The year that the Lying-In hospital opened, the only other hospitals for women in Baltimore were the Maryland Woman's Hospital (at 112 E. Saratoga St.) and the Maternite Lying-In-Asylum at 113 E. Lombard St., both associated with the College of Physicians and Surgeons. Part of the reason that medical schools opened hospitals was so that their students could learn by seeing patients, not just sitting in a classroom. Intern years and residencies were not officially part of the medical school curriculum yet. The Lying-In Hospital gave the University of Maryland, where Dr. Miltenberger and Dr. Neale were both graduates of and professors at, a perfect opportunity to help and teach.
"The large proportion of needy poor and unfortunates in every large city calls loudly for aid for simple charity's sake, while the benefits to the community, both present and future, from an institution where practical instruction at the bed-side could be afforded to advanced students, are self-evident." - First Annual Report p. 8
The Lying-In Hospital came at the advent of the new era of hospital. The wards were large, with high ceilings and white-washed walls. The beds were made of painted iron. The simple construction made them easy to clean. On top of the bed frame there were wire-spring mattresses, a relatively new invention that was much cleaner and hygienic than stuffed mattresses. Although they didn't have running water in the wards (Baltimore would not have a city-wide sewer system for another 24 years), polished-surface basin and pitcher were used for cleaning patients.
Another distinct feature was that both white and black people were attended to in the hospital. Johns Hopkins would become famous for serving all races of poor people a few years later, but the Lying-In Hospital was already doing it. However, the report does make a specific point that the two wards are separate from one another.
In their first seven months of operation, the hospital saw 62 women, 57 of whom gave birth. Two women died, most likely a result of postpartum hemorrhage since no cases of septicemia were reported. Four out of fifty-eight children died, a relatively low rate compared to national infant mortality, which continued to be as high as twenty percent in some areas into the 21st century.
I'll end with my favorite quote from the 1st report:
"All malt liquors, wines, spirits, etc., brought to the house shall be placed in charge of the Matron, and used only by order of the attending physicians."
A friend and luthier, Andy FitzGibbon sent me these images of a fiddle made in Baltimore by a man name August Heck. Baltimore once had a vibrant instrument making scene, and I wondered if Heck was part of that.
Heck was born in Germany in 1847 and emigrated to the United States in 1884, during the second large wave of German immigration. The first large flow came in the 1850s, after the 1848 revolution forced many liberals out of the country. In the 1880s, more than one million Germans resettled in the United States, many escaping religious prosecution and military service. Baltimore had a large German population from every wave of immigration, and German instrument makers like William E. Boucher, Jr. and C.H. Eisenbrant had very successful businesses.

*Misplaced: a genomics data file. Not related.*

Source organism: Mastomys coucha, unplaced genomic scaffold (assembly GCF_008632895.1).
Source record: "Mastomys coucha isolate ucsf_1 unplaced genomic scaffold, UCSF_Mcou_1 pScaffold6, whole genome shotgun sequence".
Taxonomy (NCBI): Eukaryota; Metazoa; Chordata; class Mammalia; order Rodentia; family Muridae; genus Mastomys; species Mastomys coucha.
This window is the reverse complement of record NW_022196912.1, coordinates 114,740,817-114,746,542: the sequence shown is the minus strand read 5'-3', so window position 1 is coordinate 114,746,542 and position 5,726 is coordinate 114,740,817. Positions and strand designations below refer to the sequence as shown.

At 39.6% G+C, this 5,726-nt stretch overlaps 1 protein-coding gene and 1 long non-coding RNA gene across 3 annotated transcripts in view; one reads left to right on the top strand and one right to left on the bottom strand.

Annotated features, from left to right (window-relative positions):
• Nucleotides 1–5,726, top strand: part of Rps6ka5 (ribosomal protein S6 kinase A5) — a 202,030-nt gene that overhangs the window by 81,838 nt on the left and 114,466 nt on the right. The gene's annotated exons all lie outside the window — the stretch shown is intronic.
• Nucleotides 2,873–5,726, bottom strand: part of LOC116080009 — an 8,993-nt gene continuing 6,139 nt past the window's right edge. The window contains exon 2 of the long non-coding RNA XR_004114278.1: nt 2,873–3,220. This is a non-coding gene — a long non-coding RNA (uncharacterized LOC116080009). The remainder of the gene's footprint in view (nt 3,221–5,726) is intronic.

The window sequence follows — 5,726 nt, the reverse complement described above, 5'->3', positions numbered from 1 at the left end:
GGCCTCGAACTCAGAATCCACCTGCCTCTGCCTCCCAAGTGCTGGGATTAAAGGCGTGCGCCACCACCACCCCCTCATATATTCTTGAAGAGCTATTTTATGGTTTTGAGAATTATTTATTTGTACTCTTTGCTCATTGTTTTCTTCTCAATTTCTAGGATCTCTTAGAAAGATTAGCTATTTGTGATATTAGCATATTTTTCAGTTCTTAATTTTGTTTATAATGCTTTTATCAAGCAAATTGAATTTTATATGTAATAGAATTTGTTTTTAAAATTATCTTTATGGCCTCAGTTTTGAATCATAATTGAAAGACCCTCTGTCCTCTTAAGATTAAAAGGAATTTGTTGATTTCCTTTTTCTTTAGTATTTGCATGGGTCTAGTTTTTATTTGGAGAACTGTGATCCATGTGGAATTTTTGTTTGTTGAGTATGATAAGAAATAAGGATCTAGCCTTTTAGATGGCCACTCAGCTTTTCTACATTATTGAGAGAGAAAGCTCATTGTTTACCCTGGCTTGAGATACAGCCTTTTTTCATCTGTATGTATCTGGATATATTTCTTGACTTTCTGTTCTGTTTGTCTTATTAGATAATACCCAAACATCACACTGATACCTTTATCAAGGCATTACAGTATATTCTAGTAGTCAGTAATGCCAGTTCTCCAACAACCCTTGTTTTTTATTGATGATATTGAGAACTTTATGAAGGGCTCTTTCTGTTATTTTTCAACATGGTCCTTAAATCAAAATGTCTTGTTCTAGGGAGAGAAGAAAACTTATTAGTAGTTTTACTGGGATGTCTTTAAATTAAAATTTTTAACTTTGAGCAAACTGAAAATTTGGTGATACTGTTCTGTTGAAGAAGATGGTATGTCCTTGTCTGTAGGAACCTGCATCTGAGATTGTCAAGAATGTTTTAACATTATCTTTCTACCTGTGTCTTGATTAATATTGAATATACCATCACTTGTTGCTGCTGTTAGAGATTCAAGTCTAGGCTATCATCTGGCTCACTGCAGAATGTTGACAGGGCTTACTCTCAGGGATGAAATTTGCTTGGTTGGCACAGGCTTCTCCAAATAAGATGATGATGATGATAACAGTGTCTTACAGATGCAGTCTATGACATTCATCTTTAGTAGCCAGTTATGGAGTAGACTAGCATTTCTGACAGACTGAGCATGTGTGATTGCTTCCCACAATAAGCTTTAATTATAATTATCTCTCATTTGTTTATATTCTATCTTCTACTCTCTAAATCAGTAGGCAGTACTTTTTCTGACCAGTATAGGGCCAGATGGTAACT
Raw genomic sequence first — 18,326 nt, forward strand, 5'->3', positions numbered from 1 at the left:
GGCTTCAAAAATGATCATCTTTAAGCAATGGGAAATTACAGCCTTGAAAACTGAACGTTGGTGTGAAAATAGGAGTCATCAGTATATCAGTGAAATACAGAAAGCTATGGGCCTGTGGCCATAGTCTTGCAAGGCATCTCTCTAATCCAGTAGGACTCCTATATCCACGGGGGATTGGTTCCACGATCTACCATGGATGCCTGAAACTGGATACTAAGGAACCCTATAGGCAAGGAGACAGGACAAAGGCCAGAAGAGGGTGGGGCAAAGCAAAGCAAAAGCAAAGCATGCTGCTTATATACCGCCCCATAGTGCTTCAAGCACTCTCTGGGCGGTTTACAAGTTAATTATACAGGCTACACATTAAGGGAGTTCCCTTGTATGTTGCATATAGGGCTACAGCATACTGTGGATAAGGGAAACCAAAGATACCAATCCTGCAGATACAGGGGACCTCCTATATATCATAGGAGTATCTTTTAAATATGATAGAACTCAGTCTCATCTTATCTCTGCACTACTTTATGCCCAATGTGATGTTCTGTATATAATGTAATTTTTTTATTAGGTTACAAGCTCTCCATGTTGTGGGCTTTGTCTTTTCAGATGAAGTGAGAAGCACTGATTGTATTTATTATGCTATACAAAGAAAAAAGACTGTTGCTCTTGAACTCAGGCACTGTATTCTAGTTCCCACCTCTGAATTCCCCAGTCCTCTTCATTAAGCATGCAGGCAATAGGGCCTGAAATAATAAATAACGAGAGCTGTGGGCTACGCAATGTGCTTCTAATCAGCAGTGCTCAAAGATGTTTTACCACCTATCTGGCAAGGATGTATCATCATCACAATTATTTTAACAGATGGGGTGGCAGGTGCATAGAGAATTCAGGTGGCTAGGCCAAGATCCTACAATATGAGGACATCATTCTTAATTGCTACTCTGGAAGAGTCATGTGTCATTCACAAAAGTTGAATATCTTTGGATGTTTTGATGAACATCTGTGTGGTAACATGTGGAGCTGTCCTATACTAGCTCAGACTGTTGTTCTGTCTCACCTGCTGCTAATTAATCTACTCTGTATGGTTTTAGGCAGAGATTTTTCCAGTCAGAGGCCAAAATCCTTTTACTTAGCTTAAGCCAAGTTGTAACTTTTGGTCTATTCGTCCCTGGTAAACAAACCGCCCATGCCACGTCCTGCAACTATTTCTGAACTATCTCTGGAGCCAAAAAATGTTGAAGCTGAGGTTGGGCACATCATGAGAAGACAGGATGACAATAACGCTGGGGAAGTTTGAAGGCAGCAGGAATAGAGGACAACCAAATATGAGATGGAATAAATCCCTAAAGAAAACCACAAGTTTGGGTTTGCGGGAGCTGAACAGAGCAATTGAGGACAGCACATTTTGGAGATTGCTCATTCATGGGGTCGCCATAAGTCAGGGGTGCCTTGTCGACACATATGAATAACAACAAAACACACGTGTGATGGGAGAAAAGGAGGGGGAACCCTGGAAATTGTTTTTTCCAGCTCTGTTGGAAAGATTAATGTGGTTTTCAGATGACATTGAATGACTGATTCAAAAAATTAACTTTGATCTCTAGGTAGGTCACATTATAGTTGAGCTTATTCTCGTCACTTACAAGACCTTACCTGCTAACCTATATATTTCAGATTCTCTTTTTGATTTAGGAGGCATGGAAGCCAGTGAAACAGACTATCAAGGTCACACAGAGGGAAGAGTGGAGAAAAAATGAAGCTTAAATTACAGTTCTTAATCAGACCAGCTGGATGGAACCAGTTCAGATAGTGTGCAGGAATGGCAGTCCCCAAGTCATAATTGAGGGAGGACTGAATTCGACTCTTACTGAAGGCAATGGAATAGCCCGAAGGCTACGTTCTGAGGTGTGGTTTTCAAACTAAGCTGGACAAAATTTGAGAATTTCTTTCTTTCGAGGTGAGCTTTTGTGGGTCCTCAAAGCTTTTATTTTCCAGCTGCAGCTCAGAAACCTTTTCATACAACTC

We can track Heck a bit by the locations on his labels. Violins #74 and #77 turned up with "Heckville, Indiana," while an advertisement listed him later in Valparaiso, Indiana. By 1891, he was in Baltimore and by 1900, he's listed in the Washington, D.C. census as an instrument maker. While in Baltimore, he even filed a patent.
"A chin rest for violins" is patented by August Heck, of Baltimore, which is the combination with a clamp having lips for embracing the violin, of a clamping twin button whose plant of motion is at a right angle with lips.
The language from the newspaper isn't too clear. Basically, his invention featured a round gear that screwed to tighten a chin rest on the top and bottom of the fiddle. Most chin rests need a little key to tighten two rods that connects the top (the chin rest) with another metal piece on the bottom of the fiddle.
Industrialization meant innovation and everyone wanting to patent their million dollar idea. Thomas Edison, Alexander Graham Bell, and Nikola Tesla did have lots of good ideas that they patented, and they were rewarded for it. Thousands of others followed their lead. In the 1880s, the boom really took off when inventors no longer had to create a model of their patent. All they had to do was have an idea, a description of how it worked, and a drawing. By the end of the century, 700 to 800 patents were being filed each week. Since Heck only needed the idea and a drawing, there is no guarantee that any of these chin rests were actually ever made.
Heck moved around quite a bit. He had lived in at least three states after having only been in the United States for 16 years, and seemed to be constantly chasing his fortune. From Washington, D.C., he may have moved to Los Angeles where he's listed in the 1920 census as a 73 year old man, but still an instrument maker.
Come in, the stacks are open.
Away from prying eyes, damaging light, and pilfering hands, the most special collections are kept in closed stacks. You need an appointment to view the objects, letters, and books that open a door to the past.